She loaded the box of marijuana into the bed of the truck, helped by her cousin, Shemuel Michael, who had been waiting inside the house. Minutes later they were stopped by the Toledo Police Department’s drug task force, which had watched the entire transaction.

The pair were later convicted of drug-related charges, but a Blade investigation shows Harris and his company continued to receive housing rehab work funded by the federal government through the city’s neighborhoods department, despite the proven criminal activity of members of his family — one of whom was an employee at the Waverly Avenue project.

The outrage in this case, of course, is that although Harris had a history of legal problems, the local government still allowed millions of taxpayer dollars to flow through him; even after it became clear he was dealing drugs. It was an improper and inefficient use of tax money and the fact that it went on for so long points to a need for systemic change. A closer look at the Harris operation revealed a web of deceit that involved other contractors as well:

Every year, the city’s neighborhoods department distributes millions of dollars in federal grant money, making it one of the most important spigots of construction money in northwest Ohio. Last year alone, the city spent more than $27 million in federal housing and development funds.

Friendship New Vision is one of the biggest beneficiaries of that money, having received at least $1.4 million to buy blighted or foreclosed houses, hire a general contractor to renovate them, and then sell them to low or moderate-income people.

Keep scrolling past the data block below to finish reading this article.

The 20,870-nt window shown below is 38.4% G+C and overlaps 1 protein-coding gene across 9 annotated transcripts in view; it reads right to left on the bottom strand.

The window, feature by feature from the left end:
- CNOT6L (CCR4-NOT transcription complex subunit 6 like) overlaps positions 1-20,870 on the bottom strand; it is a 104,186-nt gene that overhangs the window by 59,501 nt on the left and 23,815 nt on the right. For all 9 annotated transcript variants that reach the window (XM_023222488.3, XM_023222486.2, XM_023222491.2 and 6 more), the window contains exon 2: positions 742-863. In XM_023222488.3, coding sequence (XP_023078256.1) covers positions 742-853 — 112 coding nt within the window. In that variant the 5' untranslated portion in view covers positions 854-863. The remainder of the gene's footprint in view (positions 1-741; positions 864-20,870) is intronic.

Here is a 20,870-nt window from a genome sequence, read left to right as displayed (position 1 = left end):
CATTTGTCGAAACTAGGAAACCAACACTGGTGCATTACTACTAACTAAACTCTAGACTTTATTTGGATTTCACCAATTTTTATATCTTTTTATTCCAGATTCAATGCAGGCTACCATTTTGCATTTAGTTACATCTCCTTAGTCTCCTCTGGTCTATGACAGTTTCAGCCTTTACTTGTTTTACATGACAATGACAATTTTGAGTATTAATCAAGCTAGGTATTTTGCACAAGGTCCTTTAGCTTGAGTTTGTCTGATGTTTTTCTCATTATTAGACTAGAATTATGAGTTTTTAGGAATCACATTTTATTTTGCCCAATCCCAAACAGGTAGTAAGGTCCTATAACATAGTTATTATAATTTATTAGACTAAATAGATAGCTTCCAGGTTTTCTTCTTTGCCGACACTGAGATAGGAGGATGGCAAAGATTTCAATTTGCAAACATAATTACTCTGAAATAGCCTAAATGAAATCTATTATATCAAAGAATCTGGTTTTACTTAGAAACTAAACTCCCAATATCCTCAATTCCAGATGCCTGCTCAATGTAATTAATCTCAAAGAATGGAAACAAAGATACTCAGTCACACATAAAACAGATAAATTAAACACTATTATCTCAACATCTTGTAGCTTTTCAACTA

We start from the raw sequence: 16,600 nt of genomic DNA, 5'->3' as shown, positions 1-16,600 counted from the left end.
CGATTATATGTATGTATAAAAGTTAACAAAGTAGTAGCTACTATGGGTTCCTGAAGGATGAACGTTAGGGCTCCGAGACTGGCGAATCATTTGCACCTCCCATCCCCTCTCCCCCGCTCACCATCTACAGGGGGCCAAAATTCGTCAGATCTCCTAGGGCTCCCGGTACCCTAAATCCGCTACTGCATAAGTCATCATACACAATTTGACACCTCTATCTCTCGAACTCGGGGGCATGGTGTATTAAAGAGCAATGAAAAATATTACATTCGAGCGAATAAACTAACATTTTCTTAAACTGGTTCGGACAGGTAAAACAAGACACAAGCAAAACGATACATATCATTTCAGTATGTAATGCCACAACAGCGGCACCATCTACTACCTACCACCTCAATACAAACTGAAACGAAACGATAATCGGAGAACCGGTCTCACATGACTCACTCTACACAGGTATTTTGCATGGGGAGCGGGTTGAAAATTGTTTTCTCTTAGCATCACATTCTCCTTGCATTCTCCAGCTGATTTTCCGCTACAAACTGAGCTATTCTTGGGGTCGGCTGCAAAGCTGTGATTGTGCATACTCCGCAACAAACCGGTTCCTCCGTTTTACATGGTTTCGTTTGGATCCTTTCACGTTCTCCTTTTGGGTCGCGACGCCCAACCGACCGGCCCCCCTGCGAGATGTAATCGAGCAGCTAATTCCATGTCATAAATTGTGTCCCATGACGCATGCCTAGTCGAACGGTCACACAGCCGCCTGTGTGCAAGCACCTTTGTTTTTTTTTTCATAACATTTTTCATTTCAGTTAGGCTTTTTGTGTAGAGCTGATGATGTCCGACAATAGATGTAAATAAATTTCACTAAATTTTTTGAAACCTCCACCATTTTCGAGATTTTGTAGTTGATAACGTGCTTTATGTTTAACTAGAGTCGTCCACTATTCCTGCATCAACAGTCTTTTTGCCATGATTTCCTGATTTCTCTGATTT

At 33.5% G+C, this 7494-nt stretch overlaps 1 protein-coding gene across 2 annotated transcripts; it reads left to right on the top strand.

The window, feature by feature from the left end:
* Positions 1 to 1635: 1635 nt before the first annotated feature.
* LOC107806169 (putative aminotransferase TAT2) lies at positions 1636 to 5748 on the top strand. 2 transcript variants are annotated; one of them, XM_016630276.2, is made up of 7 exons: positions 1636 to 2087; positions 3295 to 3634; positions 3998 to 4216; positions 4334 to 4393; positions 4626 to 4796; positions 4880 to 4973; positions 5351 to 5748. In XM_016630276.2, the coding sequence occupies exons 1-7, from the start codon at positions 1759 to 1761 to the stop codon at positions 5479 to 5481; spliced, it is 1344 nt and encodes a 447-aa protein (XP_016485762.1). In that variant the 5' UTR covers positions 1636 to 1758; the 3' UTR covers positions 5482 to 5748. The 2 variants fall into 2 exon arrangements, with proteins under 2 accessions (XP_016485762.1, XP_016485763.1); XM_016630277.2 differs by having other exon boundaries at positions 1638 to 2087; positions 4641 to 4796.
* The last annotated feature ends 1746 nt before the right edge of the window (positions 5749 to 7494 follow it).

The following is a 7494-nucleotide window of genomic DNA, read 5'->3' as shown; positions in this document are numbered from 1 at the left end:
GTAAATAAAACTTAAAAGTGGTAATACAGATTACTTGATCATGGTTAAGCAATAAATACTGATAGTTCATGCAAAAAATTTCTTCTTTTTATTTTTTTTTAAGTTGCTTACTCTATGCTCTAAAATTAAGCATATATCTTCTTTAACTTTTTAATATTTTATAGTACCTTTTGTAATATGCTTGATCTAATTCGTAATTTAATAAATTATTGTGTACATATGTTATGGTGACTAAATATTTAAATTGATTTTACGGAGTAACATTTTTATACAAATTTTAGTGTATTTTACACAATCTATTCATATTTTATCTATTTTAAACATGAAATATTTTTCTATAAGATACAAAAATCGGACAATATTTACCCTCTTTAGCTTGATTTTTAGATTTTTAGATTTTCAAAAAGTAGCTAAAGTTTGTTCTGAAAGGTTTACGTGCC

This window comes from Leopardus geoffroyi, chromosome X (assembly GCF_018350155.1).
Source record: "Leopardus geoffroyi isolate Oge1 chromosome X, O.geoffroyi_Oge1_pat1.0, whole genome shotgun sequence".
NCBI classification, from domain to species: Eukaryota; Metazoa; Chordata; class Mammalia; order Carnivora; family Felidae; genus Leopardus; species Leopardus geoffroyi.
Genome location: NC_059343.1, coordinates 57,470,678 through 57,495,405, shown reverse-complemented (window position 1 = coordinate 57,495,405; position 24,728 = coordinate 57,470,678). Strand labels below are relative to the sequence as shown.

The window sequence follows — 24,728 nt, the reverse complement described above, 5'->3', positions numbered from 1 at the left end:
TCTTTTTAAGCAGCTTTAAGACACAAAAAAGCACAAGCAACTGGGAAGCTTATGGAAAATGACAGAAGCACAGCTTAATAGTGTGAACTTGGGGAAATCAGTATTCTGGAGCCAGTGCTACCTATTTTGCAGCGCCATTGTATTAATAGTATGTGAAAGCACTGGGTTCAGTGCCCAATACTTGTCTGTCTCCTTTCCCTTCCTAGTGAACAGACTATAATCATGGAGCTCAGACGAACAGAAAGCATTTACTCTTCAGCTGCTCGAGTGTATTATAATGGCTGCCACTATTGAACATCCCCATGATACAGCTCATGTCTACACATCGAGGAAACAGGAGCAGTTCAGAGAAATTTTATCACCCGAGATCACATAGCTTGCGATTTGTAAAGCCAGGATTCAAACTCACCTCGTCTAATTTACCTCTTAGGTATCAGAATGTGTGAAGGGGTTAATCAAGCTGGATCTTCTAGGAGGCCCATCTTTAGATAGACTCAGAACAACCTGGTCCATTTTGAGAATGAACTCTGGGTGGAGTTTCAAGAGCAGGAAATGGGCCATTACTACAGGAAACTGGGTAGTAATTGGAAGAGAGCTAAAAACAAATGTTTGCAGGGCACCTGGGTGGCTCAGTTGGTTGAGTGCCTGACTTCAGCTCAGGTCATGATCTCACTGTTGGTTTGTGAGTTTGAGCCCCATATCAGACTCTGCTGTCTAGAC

For the seven projects with which Harris was allegedly involved, none of the files contained contracts showing which contractor received the work, even though the city requires developers such as Friendship New Vision to submit those documents for review.

The Blade subsequently requested copies of the contracts from the city but did not receive a reply.

What the files do show is that Harris Builders and many of the companies listed on bid documents, inspection records, and payment requests, are intertwined.

For example: An inspection report for a project at 2313 Portsmouth Ave. lists “Harris” as the contractor, even though other documents indicate Builder Tech received the contract.

A fax from a city rehab technician about how to correctly tear off a roof at 2033 Talbot St. is addressed to Harris Builders, but other documents show Builder Tech as the contractor.

On a change order for a project at 120 Clifton, Keith Hill of Builder Tech signs on behalf of J&S.

One company that supposedly received two of the contracts shares an address and a fax machine with Harris Builders. That firm, Four Seasons Ltd., is registered in Nevada.

Also in those two cases, Harris Builders is listed as the general contractor on payment voucher requests submitted to the city for Four Seasons projects. Those voucher requests, for $9,107 and $4,869, are signed by Gregory M. Harris and his partner Nick Batt, respectively.

Read the entire piece HERE.